In addition to the church’s main building (which is still exempt from property taxes), the church owns a few lots nearby on 10th and 11th Streets, including one next to the church at the northeast corner of 11th and N Streets. (more…)

by Prince Of Petworth January 19, 2018 at 2:30 pm 0

The following was written by PoPville contributor David McAuley, founder of Short Articles about Long Meetings.


Rendering photo by David McAuley

CORRECTED: Community Shows Anger at Proposed Ward One Family Homeless Shelter

[CORRECTION January 21, 2018 by David McAuley: In the original version of this story, I reported in error that ANC1B distributed a proposed draft resolution at the meeting calling on the DC government to “revise the location of the new Ward 1 shelter site”. The document is not a draft. It is a resolution which was passed by ANC1B at its December meeting. I further reported that the draft resolution might voted on at the ANC’s February meeting. At this time, the ANC has no plans to vote on this, or any other, resolution at February. Please see last paragraph for complete correction. Apologies for the error.]

“We’re having a conversation about something that’s already done,” one Columbia Heights resident said. “You all have already decided without community input.”

The resident expressed the opinion of many who attended the Ward One Community Town Hall Meeting at Rita Bright Family and Youth Center (2500 14th Street NW) last night (January 18). The resident’s anger was directed at the December 7, 2017 announcement by Mayor Bowser to construct a 50-unit “family homeless shelter” on the site of the community center. More than 200 local residents filled the gymnasium and made so much noise during the post-presentation question-and-answer session that the presenters had to threaten to end the meeting prematurely.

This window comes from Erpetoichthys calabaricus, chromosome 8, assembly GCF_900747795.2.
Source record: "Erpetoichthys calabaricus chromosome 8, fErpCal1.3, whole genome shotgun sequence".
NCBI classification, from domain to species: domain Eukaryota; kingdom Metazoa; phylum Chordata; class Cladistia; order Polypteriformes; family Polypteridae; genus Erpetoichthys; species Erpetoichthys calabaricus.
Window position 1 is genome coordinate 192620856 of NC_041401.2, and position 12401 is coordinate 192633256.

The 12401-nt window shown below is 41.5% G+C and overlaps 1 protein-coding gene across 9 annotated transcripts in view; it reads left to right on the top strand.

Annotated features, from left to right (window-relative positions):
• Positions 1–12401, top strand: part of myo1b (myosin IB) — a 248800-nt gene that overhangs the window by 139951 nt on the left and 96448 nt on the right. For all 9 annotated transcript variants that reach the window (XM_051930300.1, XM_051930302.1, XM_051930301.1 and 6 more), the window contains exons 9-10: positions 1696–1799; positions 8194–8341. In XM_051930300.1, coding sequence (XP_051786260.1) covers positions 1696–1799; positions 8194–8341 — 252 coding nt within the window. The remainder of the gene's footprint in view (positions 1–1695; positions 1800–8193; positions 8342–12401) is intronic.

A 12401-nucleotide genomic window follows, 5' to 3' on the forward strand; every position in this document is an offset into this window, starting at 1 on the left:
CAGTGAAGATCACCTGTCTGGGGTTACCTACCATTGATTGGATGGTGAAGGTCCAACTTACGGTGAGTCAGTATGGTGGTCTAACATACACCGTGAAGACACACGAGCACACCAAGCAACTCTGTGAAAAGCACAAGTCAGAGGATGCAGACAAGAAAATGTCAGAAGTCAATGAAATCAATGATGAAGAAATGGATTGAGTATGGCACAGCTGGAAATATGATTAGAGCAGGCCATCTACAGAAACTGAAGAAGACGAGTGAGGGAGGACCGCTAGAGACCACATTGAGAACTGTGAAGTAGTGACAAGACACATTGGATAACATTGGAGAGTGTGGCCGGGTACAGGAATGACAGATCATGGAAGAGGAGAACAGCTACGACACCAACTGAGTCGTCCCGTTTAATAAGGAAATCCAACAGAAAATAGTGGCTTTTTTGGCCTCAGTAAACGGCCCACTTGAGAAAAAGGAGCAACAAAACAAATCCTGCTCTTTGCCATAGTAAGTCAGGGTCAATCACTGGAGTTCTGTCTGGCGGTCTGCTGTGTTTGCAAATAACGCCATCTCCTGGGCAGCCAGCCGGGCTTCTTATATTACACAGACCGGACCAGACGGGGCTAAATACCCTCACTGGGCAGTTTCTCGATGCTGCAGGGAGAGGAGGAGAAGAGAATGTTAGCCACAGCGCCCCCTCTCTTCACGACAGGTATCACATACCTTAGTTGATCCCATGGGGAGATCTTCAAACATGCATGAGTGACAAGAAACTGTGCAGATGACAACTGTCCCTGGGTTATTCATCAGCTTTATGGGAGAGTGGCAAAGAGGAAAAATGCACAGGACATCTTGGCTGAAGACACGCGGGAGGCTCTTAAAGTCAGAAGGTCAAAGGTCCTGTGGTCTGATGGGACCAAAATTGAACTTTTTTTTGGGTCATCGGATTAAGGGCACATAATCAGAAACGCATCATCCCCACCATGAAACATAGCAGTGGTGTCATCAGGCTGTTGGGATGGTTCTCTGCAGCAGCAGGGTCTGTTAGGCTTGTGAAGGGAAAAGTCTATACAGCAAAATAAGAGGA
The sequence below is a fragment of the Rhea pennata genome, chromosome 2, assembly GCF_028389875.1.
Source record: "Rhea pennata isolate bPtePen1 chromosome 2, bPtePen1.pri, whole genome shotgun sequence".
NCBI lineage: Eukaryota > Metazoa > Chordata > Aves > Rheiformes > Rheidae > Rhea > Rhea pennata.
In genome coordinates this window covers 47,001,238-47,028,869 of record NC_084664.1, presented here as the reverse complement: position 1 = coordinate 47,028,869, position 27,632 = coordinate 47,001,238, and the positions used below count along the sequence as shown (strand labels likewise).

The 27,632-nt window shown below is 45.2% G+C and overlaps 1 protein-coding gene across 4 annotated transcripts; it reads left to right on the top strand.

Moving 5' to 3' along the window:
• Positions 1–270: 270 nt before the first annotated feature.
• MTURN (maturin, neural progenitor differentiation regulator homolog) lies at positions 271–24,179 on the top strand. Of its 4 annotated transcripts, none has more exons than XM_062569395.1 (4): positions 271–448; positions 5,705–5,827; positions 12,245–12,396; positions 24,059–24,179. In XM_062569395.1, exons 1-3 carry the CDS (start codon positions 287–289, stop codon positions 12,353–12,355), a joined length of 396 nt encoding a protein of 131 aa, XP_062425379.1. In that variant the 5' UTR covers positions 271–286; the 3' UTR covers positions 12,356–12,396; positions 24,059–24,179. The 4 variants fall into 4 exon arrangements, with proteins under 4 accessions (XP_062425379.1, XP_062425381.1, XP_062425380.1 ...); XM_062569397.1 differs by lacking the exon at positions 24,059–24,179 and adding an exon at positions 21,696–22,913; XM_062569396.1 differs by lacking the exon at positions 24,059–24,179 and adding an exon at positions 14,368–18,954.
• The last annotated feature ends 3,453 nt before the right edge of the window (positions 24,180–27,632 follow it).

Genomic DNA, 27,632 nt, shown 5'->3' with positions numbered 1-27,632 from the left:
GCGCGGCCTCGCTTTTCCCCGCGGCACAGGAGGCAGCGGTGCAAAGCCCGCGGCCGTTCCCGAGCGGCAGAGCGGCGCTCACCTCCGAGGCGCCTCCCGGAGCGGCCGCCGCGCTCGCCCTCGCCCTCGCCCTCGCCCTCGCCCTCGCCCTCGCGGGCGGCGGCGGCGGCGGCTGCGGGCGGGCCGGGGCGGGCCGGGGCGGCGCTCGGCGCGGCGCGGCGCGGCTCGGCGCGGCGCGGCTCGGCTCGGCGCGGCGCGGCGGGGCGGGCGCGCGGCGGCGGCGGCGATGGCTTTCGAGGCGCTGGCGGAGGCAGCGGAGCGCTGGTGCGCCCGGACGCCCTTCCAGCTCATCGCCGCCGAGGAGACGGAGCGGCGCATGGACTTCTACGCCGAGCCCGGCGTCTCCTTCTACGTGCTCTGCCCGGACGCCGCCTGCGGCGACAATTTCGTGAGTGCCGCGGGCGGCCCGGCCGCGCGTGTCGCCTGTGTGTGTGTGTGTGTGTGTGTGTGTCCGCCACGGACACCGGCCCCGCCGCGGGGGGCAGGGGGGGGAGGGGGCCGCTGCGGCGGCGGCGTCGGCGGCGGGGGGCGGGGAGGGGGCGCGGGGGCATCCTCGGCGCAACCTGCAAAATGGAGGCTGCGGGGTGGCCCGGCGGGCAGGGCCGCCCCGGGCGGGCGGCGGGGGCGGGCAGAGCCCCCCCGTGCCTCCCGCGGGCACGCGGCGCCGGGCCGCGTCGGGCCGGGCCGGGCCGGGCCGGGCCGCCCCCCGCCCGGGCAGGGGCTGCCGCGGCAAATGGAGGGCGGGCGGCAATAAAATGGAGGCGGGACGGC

However, the residents first sat quietly while Ward One Citycouncilmember Brianne Nadeau spoke briefly, and then Kristy Greenwalt, Director of DC’s Interagency Council on Homelessness, and Brian Butler, project manager from the DC Department of General Services, made a presentation about the proposed construction. Many of the details seemed unchanged from last month’s announcement: for example, there are 35 planned short-term family housing units and 15 senior permanent supportive housing units. The presenters showed slides portraying the general massing of the proposed project, but emphasized the slide did not represent the final design, which had not been decided.

The presenters also promised that the Rita Bright Center would remain on the site and be fully renovated as part of the project. Butler said that, although “the goal and aim is to keep this site open” during the entire construction process, DC “may have to shut some parts for upgrades”. In response to later questions, Butler clarified that the plan might be to shut down one part of the center for renovations while allowing another part to remain functioning.
The 200+ attendees became unruly during the post-presentation question-and-answer session. Although a man with a microphone went from person to person who wished to ask a question or express an opinion, it was often difficult to hear them over the angry shouts from the crowd.

Among the objections were: (more…)

by Prince Of Petworth January 10, 2018 at 4:00 pm 0

The following was written by PoPville contributor David McAuley, founder of Short Articles about Long Meetings.

When you rush at the end of a big project, some details inevitably go skittering away from you.